Monday, December 5, 2011

We The Alopecians

Here’s the thing about alopecians: We’re not all the same.

Some are born without hair. Some lose it so early in life they don’t remember ever having hair—or losing it. Some lose their hair in childhood. Some lose it as teenagers. Some lose it as adults. Some lose it in patches that can be covered up. Some lose it all over their bodies and don’t even have a single nose hair. Some lose it in patches for awhile, then progress to total hair loss. Some respond to current treatments such as steroid injections. Some respond to alternative medicines. Some don’t respond to any treatment at all. Some respond until they don't. Some get their hair back for no known reason. Some get their hair back every so many years. Some get their hair back during pregnancy. Some feel comfortable talking about it. Some never talk about it. Some feel comfortable only in wigs, some in scarves, some in bare scalps, some in tattooed scalps. Some can't imagine the possibility of ever being happy and hairless at the same time. Some blame all their problems in life on alopecia. Some do arrive at true self-acceptance. Some feel sexy and beautiful without hair. Some feel undateable because of their hairlessness. Some have met and married life partners. Some think maybe we shouldn’t be so self-accepting or we’ll never seek a cure. Some worry that if we joke about our bald heads, we’re not taking the disease seriously enough.

Because we have such different experiences, we do not always present a united front. Maybe that’s a good thing. Discussions and debates can challenge our own beliefs and offer alternative perspectives. When done respectfully, they can help us grow.

I cannot—and I do not—speak for all alopecians. I am just one person among the millions worldwide with alopecia. I’m on my own journey—a journey, I must add, that involves frequent evolution in thought and beliefs. Today, sixteen years after losing my hair, I’m not sure I’d welcome my hair back. I don’t even own a hairbrush, much less a curling iron or blow dryer. I rather enjoy being able to get ready quickly without having to bother with hair. I do not miss the hefty price tags of foil colors and perms and styles at fine hair salons. I have found alternative ways to feel feminine: I wear dresses, I get regular mani/pedis, and every once in awhile I wear cute heels that hurt my feet. I’m not sure I still believe a cure is necessary—a contentious viewpoint in some alopecia circles. I hesitate to publicize this viewpoint because the last thing I want to be is disrespectful.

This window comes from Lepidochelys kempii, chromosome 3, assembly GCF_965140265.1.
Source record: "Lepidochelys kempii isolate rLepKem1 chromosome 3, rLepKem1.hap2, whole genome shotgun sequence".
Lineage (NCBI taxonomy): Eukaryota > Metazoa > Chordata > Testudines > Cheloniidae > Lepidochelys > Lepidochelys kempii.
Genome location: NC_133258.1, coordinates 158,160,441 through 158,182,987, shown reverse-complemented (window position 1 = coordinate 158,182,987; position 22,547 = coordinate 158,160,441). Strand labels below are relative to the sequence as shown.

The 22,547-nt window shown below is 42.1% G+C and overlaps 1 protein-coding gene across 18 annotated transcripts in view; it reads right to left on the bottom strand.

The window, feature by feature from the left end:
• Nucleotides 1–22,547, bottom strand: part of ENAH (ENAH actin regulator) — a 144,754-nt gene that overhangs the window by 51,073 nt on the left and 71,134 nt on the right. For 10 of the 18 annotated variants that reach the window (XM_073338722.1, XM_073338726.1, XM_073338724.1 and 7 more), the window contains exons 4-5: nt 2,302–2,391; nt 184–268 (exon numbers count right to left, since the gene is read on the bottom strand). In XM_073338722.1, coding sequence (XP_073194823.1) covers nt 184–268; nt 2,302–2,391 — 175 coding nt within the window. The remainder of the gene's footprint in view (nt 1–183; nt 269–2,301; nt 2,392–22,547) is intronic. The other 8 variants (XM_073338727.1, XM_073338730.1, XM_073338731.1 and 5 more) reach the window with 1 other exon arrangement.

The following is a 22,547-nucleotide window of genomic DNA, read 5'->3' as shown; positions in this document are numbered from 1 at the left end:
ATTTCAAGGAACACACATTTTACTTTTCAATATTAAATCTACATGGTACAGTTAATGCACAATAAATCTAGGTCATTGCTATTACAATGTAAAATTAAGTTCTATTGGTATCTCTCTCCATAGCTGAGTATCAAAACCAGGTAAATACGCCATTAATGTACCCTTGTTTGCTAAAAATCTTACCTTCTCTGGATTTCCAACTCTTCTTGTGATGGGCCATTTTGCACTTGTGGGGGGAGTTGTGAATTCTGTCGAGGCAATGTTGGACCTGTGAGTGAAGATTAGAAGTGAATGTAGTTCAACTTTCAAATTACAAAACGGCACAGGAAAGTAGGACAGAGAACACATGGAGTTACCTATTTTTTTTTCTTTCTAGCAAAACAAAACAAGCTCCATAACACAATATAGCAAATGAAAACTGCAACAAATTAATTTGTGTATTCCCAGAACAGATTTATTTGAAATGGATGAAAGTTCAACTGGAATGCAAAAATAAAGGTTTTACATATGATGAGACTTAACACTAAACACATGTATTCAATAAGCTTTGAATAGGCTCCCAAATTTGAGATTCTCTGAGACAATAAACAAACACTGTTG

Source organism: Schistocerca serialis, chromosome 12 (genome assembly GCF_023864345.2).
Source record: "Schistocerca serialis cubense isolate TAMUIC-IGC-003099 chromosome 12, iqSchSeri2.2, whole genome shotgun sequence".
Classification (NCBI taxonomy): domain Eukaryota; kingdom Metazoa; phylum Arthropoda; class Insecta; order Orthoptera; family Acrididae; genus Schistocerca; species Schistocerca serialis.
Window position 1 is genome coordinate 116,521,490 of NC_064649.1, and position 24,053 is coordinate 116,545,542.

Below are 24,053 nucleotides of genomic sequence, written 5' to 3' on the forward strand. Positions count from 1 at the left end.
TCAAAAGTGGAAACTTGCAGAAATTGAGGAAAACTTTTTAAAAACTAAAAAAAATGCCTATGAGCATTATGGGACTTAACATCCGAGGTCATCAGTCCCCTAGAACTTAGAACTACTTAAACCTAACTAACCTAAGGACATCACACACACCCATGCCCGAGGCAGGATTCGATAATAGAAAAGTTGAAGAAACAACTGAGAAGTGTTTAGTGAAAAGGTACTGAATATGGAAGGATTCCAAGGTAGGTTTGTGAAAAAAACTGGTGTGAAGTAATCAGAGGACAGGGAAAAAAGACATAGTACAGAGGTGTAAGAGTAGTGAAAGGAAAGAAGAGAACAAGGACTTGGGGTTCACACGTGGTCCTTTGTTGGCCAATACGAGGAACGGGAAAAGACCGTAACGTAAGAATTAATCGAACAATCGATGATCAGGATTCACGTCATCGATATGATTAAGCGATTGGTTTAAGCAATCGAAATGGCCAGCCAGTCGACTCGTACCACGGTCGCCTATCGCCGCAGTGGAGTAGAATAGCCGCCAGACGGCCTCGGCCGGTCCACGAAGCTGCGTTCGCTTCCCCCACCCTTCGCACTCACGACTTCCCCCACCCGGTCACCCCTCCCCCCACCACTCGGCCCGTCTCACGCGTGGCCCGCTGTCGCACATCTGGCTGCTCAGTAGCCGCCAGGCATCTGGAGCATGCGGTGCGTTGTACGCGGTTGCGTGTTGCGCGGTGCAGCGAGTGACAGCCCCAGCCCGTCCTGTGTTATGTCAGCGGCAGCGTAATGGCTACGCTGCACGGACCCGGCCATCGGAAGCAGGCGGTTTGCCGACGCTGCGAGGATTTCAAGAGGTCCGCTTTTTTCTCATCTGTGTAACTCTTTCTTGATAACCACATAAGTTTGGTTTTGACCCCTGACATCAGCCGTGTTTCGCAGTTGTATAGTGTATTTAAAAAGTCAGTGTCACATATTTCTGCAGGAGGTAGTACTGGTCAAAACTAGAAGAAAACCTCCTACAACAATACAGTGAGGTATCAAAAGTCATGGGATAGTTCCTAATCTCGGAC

I honestly believe the problem doesn’t lie in the loss of hair but in society’s lack of awareness and acceptance of it. I believe that bald can be beautiful. I believe that my fellow alopecians are some of the most beautiful people I've ever met. I believe there’s a place for hairlessness in the world, just as I believe there's a place for different body shapes, a variety of eye colors, a range of foot sizes. I believe in embracing our individuality and that our differences are what make us beautiful. I believe that the cultural definition of beauty just may shift one day to include hairlessness, just as it has shifted to include a bigger booty and thicker thighs.

But I also remember when I wasn't ready, or willing, or able to believe these things. So I welcome the dialogue. I agree to disagree. I am open to new ideas. And old ones. In the meantime, I place my hope on society rather than research, on humanity as opposed to a cure. And I do my best to be the change I wish to see in the world.